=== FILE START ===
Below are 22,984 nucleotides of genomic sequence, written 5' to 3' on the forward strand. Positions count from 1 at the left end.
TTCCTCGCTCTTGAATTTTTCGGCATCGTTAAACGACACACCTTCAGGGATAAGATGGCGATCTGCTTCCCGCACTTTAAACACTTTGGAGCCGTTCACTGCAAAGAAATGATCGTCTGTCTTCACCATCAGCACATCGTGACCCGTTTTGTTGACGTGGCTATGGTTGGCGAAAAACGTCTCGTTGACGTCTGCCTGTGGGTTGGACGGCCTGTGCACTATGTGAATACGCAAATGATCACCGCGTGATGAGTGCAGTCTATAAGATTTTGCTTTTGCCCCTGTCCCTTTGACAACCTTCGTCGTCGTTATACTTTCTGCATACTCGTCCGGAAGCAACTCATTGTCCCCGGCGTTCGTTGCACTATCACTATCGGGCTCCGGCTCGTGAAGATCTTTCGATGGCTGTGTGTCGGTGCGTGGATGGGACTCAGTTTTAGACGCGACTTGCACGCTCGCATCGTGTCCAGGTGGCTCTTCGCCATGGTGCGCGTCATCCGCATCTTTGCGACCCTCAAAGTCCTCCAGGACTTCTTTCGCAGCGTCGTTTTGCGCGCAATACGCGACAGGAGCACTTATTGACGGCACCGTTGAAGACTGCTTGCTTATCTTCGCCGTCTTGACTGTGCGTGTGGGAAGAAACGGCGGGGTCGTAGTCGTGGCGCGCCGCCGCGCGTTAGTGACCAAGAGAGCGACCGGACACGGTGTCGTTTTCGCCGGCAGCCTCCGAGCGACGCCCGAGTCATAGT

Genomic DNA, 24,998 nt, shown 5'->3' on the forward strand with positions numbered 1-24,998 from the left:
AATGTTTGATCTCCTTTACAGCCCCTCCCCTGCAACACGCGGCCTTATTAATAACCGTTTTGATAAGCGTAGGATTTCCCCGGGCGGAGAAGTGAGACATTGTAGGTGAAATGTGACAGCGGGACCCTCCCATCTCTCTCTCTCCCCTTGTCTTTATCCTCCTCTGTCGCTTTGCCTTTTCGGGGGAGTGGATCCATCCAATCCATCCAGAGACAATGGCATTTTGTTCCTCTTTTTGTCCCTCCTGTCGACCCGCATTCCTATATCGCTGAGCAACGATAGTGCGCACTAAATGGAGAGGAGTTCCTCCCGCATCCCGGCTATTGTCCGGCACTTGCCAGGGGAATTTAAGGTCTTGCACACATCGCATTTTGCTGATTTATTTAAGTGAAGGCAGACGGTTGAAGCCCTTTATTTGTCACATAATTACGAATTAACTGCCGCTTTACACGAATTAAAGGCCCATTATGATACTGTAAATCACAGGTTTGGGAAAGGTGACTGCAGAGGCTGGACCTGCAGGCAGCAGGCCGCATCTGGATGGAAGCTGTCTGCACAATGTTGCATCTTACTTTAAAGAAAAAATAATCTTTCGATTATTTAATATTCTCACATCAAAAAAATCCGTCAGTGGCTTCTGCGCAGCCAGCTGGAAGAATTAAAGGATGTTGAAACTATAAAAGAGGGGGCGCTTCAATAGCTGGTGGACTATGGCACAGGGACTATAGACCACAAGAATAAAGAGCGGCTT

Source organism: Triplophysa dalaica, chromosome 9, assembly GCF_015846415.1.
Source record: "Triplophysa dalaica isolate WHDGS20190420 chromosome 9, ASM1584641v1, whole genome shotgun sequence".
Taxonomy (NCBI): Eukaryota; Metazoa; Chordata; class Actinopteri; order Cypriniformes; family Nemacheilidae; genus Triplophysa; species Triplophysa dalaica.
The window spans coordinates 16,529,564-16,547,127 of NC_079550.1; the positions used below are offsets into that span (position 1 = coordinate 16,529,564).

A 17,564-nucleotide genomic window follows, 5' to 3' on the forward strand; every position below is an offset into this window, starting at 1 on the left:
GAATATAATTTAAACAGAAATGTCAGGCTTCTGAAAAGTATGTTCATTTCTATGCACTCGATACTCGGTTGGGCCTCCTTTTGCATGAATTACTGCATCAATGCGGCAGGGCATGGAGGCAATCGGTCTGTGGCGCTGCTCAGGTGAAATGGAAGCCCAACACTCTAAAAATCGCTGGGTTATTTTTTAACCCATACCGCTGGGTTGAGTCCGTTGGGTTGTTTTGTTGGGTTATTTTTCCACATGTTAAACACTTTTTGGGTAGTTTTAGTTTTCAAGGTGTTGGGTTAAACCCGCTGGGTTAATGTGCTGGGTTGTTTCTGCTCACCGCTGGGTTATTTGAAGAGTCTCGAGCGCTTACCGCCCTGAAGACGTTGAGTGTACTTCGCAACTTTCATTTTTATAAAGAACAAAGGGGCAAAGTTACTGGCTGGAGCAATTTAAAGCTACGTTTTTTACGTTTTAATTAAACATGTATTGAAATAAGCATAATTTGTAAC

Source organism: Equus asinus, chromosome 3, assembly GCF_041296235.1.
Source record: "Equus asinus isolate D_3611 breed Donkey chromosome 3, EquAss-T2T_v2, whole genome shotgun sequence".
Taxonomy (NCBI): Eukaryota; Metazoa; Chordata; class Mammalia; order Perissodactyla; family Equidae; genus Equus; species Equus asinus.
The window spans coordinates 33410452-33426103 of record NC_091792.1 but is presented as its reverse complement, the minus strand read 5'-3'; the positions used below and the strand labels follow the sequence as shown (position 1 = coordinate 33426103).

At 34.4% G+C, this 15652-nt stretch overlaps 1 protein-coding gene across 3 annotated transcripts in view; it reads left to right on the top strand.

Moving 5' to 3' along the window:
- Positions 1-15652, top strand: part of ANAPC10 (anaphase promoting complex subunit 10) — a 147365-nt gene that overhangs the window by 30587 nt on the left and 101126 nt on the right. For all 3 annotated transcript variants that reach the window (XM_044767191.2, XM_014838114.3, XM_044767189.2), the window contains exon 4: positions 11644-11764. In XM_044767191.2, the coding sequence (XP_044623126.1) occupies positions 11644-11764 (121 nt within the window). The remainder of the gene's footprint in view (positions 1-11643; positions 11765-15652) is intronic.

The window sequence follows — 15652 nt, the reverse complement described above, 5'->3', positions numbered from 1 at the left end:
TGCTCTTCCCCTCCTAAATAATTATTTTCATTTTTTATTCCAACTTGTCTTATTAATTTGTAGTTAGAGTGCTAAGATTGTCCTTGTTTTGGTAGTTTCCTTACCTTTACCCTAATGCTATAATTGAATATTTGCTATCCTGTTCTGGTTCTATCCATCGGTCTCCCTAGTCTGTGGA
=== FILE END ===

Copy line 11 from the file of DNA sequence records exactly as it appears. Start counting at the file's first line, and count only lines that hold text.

Source organism: Equus asinus, chromosome 3, assembly GCF_041296235.1.